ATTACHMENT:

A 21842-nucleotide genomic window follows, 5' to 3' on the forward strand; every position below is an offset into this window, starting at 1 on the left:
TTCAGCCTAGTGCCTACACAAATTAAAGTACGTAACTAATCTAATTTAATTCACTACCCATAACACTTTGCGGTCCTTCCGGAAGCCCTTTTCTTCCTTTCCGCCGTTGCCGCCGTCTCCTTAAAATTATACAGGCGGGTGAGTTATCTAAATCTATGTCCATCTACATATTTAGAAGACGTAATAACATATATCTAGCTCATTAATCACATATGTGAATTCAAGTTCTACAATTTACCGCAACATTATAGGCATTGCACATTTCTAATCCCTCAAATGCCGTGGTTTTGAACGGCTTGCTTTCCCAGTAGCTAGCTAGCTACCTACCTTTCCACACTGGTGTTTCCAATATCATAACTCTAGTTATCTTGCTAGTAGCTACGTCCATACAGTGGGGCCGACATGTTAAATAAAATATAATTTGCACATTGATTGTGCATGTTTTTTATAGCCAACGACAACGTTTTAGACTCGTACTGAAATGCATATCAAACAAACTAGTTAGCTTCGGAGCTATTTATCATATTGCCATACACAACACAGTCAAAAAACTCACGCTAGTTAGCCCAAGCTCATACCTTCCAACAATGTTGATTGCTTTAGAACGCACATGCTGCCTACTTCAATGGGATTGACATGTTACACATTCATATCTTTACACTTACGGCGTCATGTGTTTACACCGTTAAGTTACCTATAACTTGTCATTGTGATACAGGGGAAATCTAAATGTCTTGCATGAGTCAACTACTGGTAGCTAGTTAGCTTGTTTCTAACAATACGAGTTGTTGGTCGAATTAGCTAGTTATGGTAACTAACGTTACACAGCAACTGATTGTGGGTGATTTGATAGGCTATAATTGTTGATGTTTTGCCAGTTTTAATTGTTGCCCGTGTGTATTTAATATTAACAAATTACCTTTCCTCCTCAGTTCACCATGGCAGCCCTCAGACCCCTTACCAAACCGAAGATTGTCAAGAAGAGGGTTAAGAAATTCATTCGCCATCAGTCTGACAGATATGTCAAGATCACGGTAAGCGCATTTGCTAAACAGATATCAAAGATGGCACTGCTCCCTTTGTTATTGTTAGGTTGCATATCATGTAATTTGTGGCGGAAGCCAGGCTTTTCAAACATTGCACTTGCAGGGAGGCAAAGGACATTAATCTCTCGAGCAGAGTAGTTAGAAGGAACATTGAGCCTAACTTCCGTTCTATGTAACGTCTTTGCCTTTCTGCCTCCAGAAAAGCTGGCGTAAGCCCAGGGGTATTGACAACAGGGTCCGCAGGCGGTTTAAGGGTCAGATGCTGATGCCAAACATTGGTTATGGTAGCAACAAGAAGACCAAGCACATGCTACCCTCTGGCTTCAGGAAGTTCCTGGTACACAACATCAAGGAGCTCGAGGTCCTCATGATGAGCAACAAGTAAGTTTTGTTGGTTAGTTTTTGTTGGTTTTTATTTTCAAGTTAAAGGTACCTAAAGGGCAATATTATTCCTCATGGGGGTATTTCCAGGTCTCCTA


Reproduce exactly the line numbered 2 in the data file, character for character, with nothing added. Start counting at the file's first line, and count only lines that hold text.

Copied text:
TTCAGCCTAGTGCCTACACAAATTAAAGTACGTAACTAATCTAATTTAATTCACTACCCATAACACTTTGCGGTCCTTCCGGAAGCCCTTTTCTTCCTTTCCGCCGTTGCCGCCGTCTCCTTAAAATTATACAGGCGGGTGAGTTATCTAAATCTATGTCCATCTACATATTTAGAAGACGTAATAACATATATCTAGCTCATTAATCACATATGTGAATTCAAGTTCTACAATTTACCGCAACATTATAGGCATTGCACATTTCTAATCCCTCAAATGCCGTGGTTTTGAACGGCTTGCTTTCCCAGTAGCTAGCTAGCTACCTACCTTTCCACACTGGTGTTTCCAATATCATAACTCTAGTTATCTTGCTAGTAGCTACGTCCATACAGTGGGGCCGACATGTTAAATAAAATATAATTTGCACATTGATTGTGCATGTTTTTTATAGCCAACGACAACGTTTTAGACTCGTACTGAAATGCATATCAAACAAACTAGTTAGCTTCGGAGCTATTTATCATATTGCCATACACAACACAGTCAAAAAACTCACGCTAGTTAGCCCAAGCTCATACCTTCCAACAATGTTGATTGCTTTAGAACGCACATGCTGCCTACTTCAATGGGATTGACATGTTACACATTCATATCTTTACACTTACGGCGTCATGTGTTTACACCGTTAAGTTACCTATAACTTGTCATTGTGATACAGGGGAAATCTAAATGTCTTGCATGAGTCAACTACTGGTAGCTAGTTAGCTTGTTTCTAACAATACGAGTTGTTGGTCGAATTAGCTAGTTATGGTAACTAACGTTACACAGCAACTGATTGTGGGTGATTTGATAGGCTATAATTGTTGATGTTTTGCCAGTTTTAATTGTTGCCCGTGTGTATTTAATATTAACAAATTACCTTTCCTCCTCAGTTCACCATGGCAGCCCTCAGACCCCTTACCAAACCGAAGATTGTCAAGAAGAGGGTTAAGAAATTCATTCGCCATCAGTCTGACAGATATGTCAAGATCACGGTAAGCGCATTTGCTAAACAGATATCAAAGATGGCACTGCTCCCTTTGTTATTGTTAGGTTGCATATCATGTAATTTGTGGCGGAAGCCAGGCTTTTCAAACATTGCACTTGCAGGGAGGCAAAGGACATTAATCTCTCGAGCAGAGTAGTTAGAAGGAACATTGAGCCTAACTTCCGTTCTATGTAACGTCTTTGCCTTTCTGCCTCCAGAAAAGCTGGCGTAAGCCCAGGGGTATTGACAACAGGGTCCGCAGGCGGTTTAAGGGTCAGATGCTGATGCCAAACATTGGTTATGGTAGCAACAAGAAGACCAAGCACATGCTACCCTCTGGCTTCAGGAAGTTCCTGGTACACAACATCAAGGAGCTCGAGGTCCTCATGATGAGCAACAAGTAAGTTTTGTTGGTTAGTTTTTGTTGGTTTTTATTTTCAAGTTAAAGGTACCTAAAGGGCAATATTATTCCTCATGGGGGTATTTCCAGGTCTCCTA